Designing a JSF Page
The first thing you want to do after getting the page open in the
designer is to expand the palette on the right hand side of the
design by clicking the left arrow on the top of it:
The palette will read the tag libraries out of your build path
and load them so you can utilize the Drag and Drop interactions
with building your web pages.
Some of the more important tag groups to be aware of are as
There are the most common sets of tags you will likely be using
while designing your pages. Let's use these items to Drag and
Drop a login form onto our new page.
First we drag a JSF HTML
form onto the page and update the page text a bit:
Now we want to layout a typical login form with a username,
password and login buttons. To lay these items out nicely, it
sounds like it would be a 3x2 table, but if we want to include space for login error messages, we would likely want a 3x3 table.
In JSF there is a component that will layout it's contents in a table automatically for us, it's called a panelGrid. Let's go ahead and drag a panelGrid into our form and be sure to set the columns value to 3:
The first thing to notice is that when the panelGrid is added, the designer automatically adds 4 sample components to it, to get an idea of how output will work.
For this tutorial, we are going to place the following components in the panelGrid in the given order:
- outputText: "Username:" label
- inputText: username text field (ID=username)
- message: display username error messages (FOR=username)
- outputText: "Password:" label
- inputSecret: password text field (ID=password)
- message: display password error messages (FOR=password)
So we haven't added the buttons yet, but at this point our form is done and properly laid out and looks like this:
It's important to note that the message components will only be rendered when they have messages to display.
Now let's add our buttons. Given the layout of our login form, we may want to left-align the buttons under the input boxes to make the form look nice. If we simply place a single button in each cell (1 under Password, 1 under inputSecret) they are going to be unevenly spaced. However, the way the panelGrid works is to take components added directly to it, and lay them out in a table, cell-by-cell. To be able to group our two buttons together, and place them under the input fields, we will need to use a panelGroup.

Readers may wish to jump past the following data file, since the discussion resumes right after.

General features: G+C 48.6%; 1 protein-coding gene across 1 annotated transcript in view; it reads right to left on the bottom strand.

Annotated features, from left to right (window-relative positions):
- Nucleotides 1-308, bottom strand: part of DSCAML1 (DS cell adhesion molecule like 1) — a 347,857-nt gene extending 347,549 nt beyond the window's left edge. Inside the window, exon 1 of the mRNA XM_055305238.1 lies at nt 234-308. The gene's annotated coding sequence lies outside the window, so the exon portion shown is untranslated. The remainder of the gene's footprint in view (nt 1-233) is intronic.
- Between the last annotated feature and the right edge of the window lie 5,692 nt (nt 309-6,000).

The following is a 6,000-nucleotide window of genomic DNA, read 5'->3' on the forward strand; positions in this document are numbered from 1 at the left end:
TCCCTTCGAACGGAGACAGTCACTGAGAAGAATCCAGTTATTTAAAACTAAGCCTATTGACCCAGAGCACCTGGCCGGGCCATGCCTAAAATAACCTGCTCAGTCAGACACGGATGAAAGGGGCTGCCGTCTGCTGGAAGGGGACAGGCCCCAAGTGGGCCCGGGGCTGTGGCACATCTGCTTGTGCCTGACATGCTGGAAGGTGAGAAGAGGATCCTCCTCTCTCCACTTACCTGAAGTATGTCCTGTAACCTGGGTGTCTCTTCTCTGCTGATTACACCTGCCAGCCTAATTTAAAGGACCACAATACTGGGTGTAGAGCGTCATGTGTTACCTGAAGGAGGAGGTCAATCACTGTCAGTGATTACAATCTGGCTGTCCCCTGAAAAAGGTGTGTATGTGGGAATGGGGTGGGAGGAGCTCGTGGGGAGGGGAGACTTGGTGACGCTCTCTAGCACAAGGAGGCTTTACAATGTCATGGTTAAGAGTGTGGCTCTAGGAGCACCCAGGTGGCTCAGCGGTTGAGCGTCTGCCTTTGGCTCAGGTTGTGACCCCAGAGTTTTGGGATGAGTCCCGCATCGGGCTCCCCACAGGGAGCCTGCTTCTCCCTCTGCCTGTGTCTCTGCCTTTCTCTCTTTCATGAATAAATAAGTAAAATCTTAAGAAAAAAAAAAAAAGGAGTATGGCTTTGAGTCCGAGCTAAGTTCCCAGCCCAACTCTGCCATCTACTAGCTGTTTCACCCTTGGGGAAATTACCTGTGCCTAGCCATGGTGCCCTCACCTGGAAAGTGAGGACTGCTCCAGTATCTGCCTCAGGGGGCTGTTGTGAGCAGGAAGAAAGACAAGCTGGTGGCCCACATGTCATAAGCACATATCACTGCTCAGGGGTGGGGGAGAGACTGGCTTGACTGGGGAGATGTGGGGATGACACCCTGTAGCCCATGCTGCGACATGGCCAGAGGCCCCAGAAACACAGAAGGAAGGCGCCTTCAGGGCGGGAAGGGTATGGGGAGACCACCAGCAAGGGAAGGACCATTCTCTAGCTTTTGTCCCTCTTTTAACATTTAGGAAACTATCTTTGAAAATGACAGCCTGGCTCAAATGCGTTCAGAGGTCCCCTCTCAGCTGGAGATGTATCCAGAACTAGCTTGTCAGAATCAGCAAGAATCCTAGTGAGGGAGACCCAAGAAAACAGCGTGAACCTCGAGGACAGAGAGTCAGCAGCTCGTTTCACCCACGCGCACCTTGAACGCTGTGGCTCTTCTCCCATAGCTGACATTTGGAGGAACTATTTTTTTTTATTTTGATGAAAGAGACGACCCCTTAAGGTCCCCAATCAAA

The first thing we need to do is add an empty component (we used an empty outputText) to the panelGrid, so it places it under the Password label. Second, we need to add a panelGroup, so it places it under the input fields. Then inside the panelGroup, we will add our two buttons. The result looks like this:
Once that panelGroup is added, we don't have to add another component to be placed under the existing message components. The panelGrid will keep everything laid out correctly.
Now the design portion of our page is done and has given you a good idea of how the designer works. Of course, if you were building a real JSF application, you would need to step back into the page, and using the designer, assign action handlers to the buttons, and value bindings to the input fields to make sure your managed bean was correctly backing the values on this page.
These steps are outside the realm of this tutorial, which was simply intended to introduce you to the new Visual JSF Designer. If you'd like to see how to design a real JSF application, please check out the JSF Tutorial in the MyEclipse help documents or available from the MyEclipse site.